During the first half of The Public Theater’s production of Julius Caesar, two banners of past presidents hang from the rafters on the set. On one of them looms the portrait of George Washington, a man who removed his name from consideration for reelection when his popularity could have made him president for life – a man who handed over his power to preserve our young democracy.
A few feet away from that banner struts Julius Caesar, the spitting image of Donald Trump, the greatest threat to our democracy since its inception. Gregg Henry walks like Trump, sounds like Trump, and embodies the swaggering, bullying persona of Trump – but is Shakespeare’s Caesar Trump-like?
The text is ambiguous on that front. Cassius, Brutus, and the other assassins fear that Caesar will become a true dictator, but their fear is based on the idea of absolute power belonging to any one man. We don’t spend enough time with Caesar to see if he’s the power-hungry would-be tyrant the conspirators say he is.
In that sense, this production of Julius Caesar is, ironically, a gift to the Trump supporters disrupting performances and making angry phone calls to the wrong Shakespeare theaters. Caesar’s motivations remain unclear, while Trump’s desire for tyranny to feed his ego couldn’t be more transparent. This Caesar who resembles Trump has his Melania sound-alike/Ivanka look-alike wife beg him to avoid the Senate for his safety, his best friend weep for his body, and his killers die with their mission failing and their legacies ruined. Casting Trump as Caesar doesn’t just caution the audience about using violence to preserve democracy; it asks us to wonder if the bully in the White House isn’t so bad after all.
I doubt that Oskar Eustis intended to soften Trump, but aside from a ham-fisted line about Caesar shooting people on Fifth Avenue, the worst thing he does in the play is greet his visiting Senators while nude. That makes him rude and sick with self-love, but not a dictator.
While the comparisons to Trump himself are questionably accurate and have the subtlety of a sledgehammer, the production’s other parallels to modern-day America are more complex and interesting. It’s notable that Brutus (a great Corey Stoll) is the only white man among the conspirators. When Cassius (an excellent John Douglas Thompson) and the other Senators try to rally him to their cause, they recognize the need to have a white male voice legitimize their mission if they have any hope of reaching the public. And when the conspirators (all people of color and women) stab Caesar, he turns to his old friend expecting, despite evidence to the contrary, for Brutus to save him. When he says the famous, “E tu, Brute?” before his death, he’s wondering how someone in his base could turn against him.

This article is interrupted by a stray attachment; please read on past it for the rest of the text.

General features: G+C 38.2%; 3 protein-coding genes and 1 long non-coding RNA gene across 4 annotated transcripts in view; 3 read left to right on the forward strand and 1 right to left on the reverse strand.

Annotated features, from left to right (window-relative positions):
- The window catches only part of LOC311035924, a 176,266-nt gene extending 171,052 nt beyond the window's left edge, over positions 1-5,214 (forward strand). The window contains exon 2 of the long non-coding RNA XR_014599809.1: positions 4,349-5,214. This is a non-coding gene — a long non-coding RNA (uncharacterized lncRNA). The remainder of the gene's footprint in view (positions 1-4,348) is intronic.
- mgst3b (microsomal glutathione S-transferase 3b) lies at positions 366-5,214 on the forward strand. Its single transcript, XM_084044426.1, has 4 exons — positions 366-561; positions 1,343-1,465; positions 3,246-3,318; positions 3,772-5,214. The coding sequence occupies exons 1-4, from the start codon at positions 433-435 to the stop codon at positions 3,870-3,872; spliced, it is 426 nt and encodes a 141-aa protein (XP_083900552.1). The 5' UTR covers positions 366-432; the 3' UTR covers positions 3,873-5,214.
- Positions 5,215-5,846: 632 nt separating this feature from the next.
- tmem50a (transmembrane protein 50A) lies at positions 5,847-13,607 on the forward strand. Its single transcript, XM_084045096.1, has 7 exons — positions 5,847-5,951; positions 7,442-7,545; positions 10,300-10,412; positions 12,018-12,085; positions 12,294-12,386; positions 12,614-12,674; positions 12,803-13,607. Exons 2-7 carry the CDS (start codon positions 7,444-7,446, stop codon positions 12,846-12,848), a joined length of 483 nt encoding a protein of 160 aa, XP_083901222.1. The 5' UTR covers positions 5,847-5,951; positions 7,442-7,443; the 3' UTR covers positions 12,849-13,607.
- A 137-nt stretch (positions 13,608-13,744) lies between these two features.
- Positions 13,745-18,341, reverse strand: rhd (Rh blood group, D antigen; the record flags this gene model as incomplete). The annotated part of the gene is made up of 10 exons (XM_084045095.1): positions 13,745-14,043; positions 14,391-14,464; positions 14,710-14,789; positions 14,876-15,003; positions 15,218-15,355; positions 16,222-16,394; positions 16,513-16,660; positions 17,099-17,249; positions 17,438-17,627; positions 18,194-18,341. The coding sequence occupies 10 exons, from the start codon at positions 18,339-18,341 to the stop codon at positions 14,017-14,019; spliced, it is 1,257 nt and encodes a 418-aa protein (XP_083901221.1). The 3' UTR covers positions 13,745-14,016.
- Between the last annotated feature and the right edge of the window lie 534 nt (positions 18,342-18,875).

Also interesting is the choice to cast Mark Antony as a woman. Elizabeth Marvel’s costumes change from a tracksuit to a pantsuit to military gear, leaving me puzzled over which modern-day political figure she was meant to represent (Ivanka? Kellyanne Conway? Sarah Palin? Nikki Haley?) But while her image and her Southern accent are both uneven, her passion and oratory are mesmerizing. We can’t take our eyes off of her when she gives her “Friends, Romans, countrymen” speech, and it’s impossible to tell when her genuine grief for her friend morphs into the famous incitement to violence. I’m left with two burning questions: was Antony the bigger threat to democracy all along? And is a Southern conservative woman the only kind of American woman who could rally an entire divided country to her side?
In that sense, this production is a threat to Trump, but not for the reason his supporters would have you believe. The Public’s Julius Caesar is a threat because it asks its audience to think, to self-examine, to question. It cautions against falling into mob mentality and making rash decisions based on emotion – all of which led to Trump’s election. Critical thinking is the biggest danger to the success of his administration and his chances for reelection.
Whether we have enough critical thinkers left in this country to make a difference at the ballot box is still up for debate. When my friend and I left the theater, we saw a man holding a large American flag that read “Trump 2020.” Other audience members asked him if he was serious. The man replied, “Trump forever. Barron 2050!”
I still don’t know if that man was joking. The other man with a Trump sign a few yards away was definitely not. Behind a line of police officers, this man shouted epithets against Kathy Griffin, Madonna, and Snoop Dogg, condemned America’s war on white male heterosexuals, and praised Trump and Putin.
When I first read Julius Caesar, I thought the crowd’s immediate shifts in opinion were too exaggerated for dramatic effect. I understood Shakespeare’s point but didn’t believe that the people would be that easily led.
After listening to this man chant about the CIA murdering John F. Kennedy and Trump wanting peace with China and Russia, I now wonder if Shakespeare was too kind.